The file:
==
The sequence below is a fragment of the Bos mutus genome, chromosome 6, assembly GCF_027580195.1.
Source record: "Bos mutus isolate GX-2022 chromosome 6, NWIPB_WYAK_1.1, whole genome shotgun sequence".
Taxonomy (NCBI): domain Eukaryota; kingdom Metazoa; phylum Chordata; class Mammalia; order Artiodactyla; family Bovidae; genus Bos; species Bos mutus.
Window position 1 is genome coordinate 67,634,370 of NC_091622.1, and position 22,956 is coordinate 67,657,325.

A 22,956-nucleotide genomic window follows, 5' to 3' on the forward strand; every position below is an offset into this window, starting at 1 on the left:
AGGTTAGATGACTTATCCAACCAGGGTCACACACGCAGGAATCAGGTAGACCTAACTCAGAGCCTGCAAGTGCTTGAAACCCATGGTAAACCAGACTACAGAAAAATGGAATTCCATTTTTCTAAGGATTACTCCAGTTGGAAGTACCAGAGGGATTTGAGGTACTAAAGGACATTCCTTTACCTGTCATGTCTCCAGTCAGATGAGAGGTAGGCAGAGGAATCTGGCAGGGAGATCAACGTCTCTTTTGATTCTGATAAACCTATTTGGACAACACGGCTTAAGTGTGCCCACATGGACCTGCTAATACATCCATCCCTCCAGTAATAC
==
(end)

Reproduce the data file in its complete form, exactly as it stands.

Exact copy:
The sequence below is a fragment of the Bos mutus genome, chromosome 6, assembly GCF_027580195.1.
Source record: "Bos mutus isolate GX-2022 chromosome 6, NWIPB_WYAK_1.1, whole genome shotgun sequence".
Taxonomy (NCBI): domain Eukaryota; kingdom Metazoa; phylum Chordata; class Mammalia; order Artiodactyla; family Bovidae; genus Bos; species Bos mutus.
Window position 1 is genome coordinate 67,634,370 of NC_091622.1, and position 22,956 is coordinate 67,657,325.

A 22,956-nucleotide genomic window follows, 5' to 3' on the forward strand; every position below is an offset into this window, starting at 1 on the left:
AGGTTAGATGACTTATCCAACCAGGGTCACACACGCAGGAATCAGGTAGACCTAACTCAGAGCCTGCAAGTGCTTGAAACCCATGGTAAACCAGACTACAGAAAAATGGAATTCCATTTTTCTAAGGATTACTCCAGTTGGAAGTACCAGAGGGATTTGAGGTACTAAAGGACATTCCTTTACCTGTCATGTCTCCAGTCAGATGAGAGGTAGGCAGAGGAATCTGGCAGGGAGATCAACGTCTCTTTTGATTCTGATAAACCTATTTGGACAACACGGCTTAAGTGTGCCCACATGGACCTGCTAATACATCCATCCCTCCAGTAATAC